Running (steady state)
Common injuries: Repetitive strain or overuse injuries, which can be caused by going too hard too fast, wearing poorly fitting or inappropriate footwear, muscle imbalances or gait pattern. The most common long-distance running injuries are Achilles tendinopathy, runners’ knee (iliotibial friction syndrome or ITBS) and shin splints (geek term: medial tibial stress syndrome or MTSS).
Prevention: Ensure that your footwear is supportive and designed to suit your foot and the activity. Complement your running with foam rolling, stretching and strength and mobility exercises to maximise your condition and seek advice from a coach or exercise physiologist so your training is tailored to your experience, goals and gait.
Common injuries: The explosive movement can lead to greater incidence of muscle strains, particularly to the hamstrings and quadriceps. Severe cases can result in the muscle being torn from the bone, requiring surgical repair while mild cases may feel more like the muscle is tight or tired and will recover quickly with rest.
Prevention: A solid warm-up to prepare for high explosive loading.
Signs you need to stop
It’s not hard to tell delayed-onset muscle soreness (DOMS) from bad pain. DOMS is triggered by moving muscles and subsides within 72 hours. If pain persists at rest or beyond 72 hours after training, seek expert advice before performing another workout.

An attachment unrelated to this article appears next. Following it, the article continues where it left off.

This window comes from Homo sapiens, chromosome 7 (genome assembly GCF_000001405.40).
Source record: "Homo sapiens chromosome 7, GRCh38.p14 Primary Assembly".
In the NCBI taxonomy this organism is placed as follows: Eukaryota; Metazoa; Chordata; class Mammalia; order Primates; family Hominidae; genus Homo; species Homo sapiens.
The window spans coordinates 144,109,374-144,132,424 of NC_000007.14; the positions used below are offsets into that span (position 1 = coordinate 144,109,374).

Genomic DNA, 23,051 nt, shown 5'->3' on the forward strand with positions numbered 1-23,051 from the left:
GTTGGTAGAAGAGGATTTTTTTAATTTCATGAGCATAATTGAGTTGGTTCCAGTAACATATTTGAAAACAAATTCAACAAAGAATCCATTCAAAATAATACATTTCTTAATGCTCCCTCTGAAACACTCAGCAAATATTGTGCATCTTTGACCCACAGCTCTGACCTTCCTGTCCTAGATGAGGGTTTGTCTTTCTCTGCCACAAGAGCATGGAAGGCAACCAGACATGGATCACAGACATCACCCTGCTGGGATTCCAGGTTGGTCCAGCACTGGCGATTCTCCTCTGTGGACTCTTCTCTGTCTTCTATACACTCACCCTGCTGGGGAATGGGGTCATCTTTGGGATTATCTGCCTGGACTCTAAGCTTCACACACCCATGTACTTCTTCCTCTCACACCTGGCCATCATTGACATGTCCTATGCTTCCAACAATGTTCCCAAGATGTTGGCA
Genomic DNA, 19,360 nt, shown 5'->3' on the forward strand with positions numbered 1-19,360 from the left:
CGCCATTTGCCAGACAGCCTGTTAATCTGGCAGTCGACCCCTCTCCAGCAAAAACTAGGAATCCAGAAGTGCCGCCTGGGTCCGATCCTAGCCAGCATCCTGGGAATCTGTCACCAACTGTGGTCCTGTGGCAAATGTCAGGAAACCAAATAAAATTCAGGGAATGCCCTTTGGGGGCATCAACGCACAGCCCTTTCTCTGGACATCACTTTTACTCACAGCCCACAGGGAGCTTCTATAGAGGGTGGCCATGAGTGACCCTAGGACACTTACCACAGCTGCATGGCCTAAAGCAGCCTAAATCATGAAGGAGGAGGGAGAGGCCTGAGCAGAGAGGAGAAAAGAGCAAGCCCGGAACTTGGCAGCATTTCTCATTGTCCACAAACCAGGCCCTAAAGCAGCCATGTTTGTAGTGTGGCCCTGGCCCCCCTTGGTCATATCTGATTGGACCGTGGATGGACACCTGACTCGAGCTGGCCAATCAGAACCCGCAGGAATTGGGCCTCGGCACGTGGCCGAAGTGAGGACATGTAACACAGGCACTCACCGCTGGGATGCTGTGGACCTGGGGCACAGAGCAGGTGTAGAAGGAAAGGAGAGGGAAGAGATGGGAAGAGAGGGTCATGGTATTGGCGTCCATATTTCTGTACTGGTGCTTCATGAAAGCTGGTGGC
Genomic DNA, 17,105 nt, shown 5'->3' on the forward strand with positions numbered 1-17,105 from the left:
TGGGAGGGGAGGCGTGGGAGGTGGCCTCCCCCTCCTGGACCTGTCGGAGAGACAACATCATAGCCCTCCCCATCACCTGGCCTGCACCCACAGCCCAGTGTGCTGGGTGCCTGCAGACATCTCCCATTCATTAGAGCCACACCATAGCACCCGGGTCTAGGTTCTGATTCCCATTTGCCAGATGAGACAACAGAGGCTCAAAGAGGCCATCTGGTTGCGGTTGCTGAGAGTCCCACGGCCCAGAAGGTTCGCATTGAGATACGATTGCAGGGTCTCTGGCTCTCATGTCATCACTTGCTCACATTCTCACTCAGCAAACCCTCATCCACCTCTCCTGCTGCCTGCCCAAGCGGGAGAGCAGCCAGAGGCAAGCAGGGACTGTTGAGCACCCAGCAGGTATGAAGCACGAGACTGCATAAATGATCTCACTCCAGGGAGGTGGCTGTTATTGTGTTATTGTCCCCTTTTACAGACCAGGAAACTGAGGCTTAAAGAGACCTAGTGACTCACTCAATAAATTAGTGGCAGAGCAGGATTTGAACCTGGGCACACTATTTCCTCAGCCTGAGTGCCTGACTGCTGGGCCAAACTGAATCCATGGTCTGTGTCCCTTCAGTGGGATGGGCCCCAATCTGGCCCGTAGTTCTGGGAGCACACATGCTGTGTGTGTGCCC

If particular movements make you wince or are inhibited by pain, you may have an underlying issue that needs addressing to prevent a serious injury. Areas of redness, heat, or generalised joint stiffness can also signal that something is wrong.
Rest is as important as exercise. When you are really overtired, sore, stressed and fatigued, take a break and try to maintain a variety of exercise types and loads to challenge your body in different ways. Stress can lead to increased injury risk. While exercise is a proven stress reliever, cortisol and increased muscle tension can promote inflammation and increase injury risk. Prioritise warm-ups, which should be specific to the imminent exercise, and ease into workouts to avoid further stressing the body. Complement training with yoga or meditation and ensure adequate nutrition and hydration. You can also use yoga as active recovery on ‘rest’ days.
Avoid scheduling heavy strength or power sessions on consecutive days unless your goal is to improve your ability to exercise under fatigue.
Exercise should be for enjoyment, not punishment, and sometimes we get the most improvement when we allow our bodies to rest and recover.
Discover more ways to prevent injury in the October 2016 edition of Women’s Health and Fitness Magazine.
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